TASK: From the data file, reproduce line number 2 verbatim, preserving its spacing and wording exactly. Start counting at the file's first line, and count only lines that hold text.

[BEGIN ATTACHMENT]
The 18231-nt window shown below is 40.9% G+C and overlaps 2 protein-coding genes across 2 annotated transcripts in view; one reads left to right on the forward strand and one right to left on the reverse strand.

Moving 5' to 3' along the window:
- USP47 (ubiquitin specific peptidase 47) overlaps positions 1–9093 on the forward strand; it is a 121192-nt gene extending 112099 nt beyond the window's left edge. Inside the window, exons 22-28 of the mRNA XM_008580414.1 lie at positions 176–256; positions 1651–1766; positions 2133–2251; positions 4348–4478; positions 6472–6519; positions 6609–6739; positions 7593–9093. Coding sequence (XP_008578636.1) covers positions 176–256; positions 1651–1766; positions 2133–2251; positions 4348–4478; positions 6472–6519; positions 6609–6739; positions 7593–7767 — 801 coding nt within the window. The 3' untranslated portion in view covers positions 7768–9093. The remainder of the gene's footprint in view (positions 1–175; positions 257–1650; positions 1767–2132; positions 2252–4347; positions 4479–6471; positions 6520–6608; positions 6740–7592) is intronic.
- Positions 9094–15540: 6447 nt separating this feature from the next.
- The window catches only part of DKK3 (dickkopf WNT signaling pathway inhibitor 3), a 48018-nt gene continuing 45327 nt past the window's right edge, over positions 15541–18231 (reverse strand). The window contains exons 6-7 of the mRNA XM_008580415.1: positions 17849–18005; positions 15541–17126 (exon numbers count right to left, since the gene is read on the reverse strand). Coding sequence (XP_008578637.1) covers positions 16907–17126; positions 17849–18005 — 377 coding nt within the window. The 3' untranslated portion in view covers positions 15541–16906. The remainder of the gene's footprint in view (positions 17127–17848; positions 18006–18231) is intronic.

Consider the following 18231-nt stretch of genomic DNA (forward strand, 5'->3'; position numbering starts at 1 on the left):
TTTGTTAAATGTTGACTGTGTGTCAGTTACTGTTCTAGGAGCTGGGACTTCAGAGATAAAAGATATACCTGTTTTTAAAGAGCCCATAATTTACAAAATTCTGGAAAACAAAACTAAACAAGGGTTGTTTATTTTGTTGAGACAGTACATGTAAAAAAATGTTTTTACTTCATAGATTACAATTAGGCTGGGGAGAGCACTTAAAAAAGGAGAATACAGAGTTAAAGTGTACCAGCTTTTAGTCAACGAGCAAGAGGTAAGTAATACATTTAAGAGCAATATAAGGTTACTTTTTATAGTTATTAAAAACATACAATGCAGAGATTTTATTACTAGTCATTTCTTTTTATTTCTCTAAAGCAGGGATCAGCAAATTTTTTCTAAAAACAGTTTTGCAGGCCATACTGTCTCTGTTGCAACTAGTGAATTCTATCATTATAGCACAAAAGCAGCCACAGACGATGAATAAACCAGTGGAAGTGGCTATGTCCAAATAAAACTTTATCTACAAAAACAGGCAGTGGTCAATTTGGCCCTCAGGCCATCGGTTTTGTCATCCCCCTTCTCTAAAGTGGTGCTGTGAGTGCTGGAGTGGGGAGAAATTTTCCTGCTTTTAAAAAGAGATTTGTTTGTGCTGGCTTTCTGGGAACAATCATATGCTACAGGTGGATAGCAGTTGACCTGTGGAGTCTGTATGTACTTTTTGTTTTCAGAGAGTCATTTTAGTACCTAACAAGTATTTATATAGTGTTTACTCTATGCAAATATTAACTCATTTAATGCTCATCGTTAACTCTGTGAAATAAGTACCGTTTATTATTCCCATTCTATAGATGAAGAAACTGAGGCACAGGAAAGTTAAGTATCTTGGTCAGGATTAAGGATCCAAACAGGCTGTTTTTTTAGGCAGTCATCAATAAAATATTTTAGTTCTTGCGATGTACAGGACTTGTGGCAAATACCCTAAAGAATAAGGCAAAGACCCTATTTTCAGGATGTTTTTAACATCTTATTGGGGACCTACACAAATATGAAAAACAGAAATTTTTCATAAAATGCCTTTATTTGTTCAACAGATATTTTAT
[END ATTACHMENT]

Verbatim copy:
Moving 5' to 3' along the window: